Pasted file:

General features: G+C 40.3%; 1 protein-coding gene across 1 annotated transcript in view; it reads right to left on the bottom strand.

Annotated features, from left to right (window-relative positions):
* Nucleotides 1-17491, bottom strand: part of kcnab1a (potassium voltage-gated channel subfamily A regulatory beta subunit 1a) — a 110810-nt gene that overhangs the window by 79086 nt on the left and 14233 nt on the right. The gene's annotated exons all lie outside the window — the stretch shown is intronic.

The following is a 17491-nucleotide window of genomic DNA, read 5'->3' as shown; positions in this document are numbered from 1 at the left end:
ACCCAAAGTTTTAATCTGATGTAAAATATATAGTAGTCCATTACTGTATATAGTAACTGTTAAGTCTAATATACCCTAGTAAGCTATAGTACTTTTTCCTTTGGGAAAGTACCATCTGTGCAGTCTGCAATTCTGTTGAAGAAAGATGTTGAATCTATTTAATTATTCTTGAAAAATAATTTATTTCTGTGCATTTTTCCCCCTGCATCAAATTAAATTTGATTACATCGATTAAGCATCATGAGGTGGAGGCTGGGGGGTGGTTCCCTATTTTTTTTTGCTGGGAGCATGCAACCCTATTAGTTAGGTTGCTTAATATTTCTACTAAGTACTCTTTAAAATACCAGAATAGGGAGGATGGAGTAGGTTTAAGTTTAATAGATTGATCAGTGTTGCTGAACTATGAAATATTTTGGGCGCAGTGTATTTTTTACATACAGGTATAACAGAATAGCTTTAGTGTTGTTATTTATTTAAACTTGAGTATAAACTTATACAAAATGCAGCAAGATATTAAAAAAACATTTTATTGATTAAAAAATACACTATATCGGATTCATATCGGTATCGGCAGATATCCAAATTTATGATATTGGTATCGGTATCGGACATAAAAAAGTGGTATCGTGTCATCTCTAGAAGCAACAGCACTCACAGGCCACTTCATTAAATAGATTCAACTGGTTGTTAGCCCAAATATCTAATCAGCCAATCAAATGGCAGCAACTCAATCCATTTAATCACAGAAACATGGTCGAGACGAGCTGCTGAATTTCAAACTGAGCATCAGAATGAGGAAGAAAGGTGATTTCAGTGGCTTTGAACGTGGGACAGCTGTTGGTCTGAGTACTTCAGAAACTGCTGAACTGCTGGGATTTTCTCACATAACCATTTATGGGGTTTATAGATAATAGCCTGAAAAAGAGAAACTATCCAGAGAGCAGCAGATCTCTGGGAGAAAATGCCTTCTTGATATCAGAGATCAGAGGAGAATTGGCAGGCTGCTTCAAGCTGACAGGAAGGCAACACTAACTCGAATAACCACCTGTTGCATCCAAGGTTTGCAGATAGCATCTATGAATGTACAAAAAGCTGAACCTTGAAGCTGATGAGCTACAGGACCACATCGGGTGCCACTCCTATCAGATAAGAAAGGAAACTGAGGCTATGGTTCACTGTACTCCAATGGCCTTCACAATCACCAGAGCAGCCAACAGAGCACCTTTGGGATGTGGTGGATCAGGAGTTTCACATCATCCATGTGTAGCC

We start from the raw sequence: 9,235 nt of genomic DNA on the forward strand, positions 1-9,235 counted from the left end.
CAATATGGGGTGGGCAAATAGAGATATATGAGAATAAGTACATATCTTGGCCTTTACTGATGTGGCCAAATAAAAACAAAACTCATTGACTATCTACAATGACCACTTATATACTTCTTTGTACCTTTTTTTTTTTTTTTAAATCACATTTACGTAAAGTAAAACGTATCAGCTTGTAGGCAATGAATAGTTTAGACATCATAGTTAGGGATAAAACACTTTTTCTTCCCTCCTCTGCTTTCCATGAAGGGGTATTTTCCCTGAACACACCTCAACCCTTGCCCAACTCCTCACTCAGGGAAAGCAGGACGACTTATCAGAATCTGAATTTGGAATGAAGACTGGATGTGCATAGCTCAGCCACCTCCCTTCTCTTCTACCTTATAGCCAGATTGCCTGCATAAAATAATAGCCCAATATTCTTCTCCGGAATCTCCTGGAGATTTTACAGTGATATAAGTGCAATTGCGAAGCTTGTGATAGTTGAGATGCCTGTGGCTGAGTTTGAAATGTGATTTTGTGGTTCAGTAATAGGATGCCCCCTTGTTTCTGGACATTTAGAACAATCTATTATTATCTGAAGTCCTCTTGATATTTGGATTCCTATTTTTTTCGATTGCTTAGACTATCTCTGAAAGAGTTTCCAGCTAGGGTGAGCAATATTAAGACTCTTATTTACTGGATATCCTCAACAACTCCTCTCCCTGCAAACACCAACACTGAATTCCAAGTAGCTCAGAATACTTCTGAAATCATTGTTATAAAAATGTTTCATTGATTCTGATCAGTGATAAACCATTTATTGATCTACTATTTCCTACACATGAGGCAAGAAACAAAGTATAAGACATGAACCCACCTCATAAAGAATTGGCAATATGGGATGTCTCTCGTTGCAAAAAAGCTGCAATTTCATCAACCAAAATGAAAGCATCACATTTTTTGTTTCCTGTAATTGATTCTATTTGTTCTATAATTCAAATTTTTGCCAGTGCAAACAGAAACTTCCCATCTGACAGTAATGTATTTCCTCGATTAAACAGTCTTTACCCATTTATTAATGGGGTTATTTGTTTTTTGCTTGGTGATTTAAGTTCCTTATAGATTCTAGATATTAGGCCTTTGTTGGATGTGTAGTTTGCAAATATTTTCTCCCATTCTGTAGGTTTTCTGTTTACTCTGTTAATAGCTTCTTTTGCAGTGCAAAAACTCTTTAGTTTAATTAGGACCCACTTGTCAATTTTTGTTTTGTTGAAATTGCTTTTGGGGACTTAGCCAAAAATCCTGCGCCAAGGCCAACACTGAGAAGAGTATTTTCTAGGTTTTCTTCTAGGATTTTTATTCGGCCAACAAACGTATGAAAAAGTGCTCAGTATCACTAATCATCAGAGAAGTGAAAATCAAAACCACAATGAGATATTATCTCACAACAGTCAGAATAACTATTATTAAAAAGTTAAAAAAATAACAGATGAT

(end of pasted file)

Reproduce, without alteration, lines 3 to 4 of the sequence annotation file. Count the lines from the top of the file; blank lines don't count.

* Nucleotides 1-17491, bottom strand: part of kcnab1a (potassium voltage-gated channel subfamily A regulatory beta subunit 1a) — a 110810-nt gene that overhangs the window by 79086 nt on the left and 14233 nt on the right. The gene's annotated exons all lie outside the window — the stretch shown is intronic.

The following is a 17491-nucleotide window of genomic DNA, read 5'->3' as shown; positions in this document are numbered from 1 at the left end: